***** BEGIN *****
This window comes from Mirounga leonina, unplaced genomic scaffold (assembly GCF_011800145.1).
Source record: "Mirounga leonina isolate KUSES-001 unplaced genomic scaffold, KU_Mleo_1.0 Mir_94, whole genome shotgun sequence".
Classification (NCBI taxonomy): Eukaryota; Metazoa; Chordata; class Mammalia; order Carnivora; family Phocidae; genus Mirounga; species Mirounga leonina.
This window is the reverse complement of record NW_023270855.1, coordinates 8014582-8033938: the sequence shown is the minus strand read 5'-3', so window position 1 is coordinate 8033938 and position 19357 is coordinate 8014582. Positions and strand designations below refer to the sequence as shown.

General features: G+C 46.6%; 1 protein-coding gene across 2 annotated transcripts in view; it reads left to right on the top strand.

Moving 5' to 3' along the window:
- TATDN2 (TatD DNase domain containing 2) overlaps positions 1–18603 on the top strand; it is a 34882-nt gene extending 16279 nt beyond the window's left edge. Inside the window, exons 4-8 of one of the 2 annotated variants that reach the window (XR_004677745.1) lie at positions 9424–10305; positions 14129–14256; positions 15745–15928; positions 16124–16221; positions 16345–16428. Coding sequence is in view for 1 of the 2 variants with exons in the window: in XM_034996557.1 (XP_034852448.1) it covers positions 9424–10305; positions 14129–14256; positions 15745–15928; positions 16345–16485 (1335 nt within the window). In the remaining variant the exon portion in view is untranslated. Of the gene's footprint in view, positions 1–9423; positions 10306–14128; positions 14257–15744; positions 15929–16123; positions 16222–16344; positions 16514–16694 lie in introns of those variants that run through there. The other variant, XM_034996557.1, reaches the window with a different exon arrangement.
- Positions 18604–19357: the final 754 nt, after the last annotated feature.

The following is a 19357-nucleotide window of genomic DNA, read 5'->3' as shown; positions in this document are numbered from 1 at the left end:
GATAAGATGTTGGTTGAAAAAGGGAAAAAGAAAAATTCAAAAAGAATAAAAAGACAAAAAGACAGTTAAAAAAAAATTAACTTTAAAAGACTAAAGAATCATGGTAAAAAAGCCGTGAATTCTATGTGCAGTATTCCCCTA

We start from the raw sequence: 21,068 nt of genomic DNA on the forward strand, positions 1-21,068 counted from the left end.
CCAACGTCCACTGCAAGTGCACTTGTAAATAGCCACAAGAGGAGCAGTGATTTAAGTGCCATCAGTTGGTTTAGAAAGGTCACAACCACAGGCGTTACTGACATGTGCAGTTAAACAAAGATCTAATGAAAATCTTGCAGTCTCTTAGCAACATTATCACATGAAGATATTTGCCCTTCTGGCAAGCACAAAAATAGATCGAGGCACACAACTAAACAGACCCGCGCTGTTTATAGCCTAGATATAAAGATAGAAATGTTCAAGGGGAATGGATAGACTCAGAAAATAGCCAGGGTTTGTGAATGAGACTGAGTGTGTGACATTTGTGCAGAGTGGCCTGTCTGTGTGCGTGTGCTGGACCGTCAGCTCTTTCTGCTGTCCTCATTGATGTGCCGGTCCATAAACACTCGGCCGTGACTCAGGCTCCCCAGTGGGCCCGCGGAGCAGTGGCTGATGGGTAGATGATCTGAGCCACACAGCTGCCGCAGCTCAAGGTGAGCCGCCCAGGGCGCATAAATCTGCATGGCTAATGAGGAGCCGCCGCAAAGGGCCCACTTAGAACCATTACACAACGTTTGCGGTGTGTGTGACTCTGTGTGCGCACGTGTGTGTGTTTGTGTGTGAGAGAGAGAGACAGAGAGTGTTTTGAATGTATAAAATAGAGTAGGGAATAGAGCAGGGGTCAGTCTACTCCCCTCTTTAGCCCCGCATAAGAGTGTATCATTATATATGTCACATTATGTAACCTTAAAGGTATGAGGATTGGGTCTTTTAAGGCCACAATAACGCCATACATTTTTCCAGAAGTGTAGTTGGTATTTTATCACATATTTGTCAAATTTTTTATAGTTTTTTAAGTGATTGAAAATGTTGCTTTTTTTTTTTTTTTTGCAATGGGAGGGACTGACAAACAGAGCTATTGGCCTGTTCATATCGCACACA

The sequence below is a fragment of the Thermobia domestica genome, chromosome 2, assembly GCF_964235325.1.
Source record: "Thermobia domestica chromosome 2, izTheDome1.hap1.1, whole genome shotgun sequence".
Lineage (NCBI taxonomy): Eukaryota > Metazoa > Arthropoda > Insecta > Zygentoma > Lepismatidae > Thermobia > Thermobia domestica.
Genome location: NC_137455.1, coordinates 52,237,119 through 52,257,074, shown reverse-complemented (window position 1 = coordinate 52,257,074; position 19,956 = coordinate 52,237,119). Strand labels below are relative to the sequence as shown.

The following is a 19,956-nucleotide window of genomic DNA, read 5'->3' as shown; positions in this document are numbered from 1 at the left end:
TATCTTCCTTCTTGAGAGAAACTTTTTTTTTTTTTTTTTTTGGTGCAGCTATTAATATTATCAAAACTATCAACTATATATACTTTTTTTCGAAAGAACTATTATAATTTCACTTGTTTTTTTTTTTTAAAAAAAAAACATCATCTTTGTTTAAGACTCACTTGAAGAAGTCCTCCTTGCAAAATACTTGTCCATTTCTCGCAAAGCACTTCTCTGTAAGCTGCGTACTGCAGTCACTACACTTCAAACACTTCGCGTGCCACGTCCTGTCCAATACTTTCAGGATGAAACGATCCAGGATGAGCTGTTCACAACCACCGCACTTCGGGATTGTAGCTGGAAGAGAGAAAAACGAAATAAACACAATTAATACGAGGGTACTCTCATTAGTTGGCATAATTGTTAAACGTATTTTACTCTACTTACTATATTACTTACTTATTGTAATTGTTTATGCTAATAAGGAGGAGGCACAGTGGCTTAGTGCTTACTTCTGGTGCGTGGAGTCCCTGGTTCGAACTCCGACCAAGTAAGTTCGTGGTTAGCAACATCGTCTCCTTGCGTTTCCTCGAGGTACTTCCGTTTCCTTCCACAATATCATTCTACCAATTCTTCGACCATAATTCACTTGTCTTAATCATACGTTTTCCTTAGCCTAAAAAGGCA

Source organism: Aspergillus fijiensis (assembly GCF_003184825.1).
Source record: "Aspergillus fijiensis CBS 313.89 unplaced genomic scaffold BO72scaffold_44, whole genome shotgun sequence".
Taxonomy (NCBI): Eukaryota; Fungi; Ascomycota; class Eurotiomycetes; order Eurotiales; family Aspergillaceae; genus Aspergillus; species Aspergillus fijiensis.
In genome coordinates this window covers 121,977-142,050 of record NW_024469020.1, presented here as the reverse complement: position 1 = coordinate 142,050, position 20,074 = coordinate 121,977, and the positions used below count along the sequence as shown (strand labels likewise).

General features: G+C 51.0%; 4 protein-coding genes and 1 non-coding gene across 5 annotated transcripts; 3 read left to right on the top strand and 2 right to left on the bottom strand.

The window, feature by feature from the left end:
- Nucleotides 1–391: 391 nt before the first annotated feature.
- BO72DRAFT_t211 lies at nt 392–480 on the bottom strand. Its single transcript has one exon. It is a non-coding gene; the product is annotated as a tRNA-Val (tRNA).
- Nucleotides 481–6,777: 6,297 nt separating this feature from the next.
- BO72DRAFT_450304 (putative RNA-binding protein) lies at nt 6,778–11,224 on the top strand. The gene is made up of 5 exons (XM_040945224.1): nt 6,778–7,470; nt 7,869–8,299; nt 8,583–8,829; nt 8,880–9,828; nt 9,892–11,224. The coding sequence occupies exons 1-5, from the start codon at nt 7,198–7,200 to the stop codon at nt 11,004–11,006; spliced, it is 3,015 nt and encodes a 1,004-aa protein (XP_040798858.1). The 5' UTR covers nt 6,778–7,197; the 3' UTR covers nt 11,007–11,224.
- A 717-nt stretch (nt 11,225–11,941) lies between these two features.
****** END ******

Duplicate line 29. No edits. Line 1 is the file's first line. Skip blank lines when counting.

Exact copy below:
- A 717-nt stretch (nt 11,225–11,941) lies between these two features.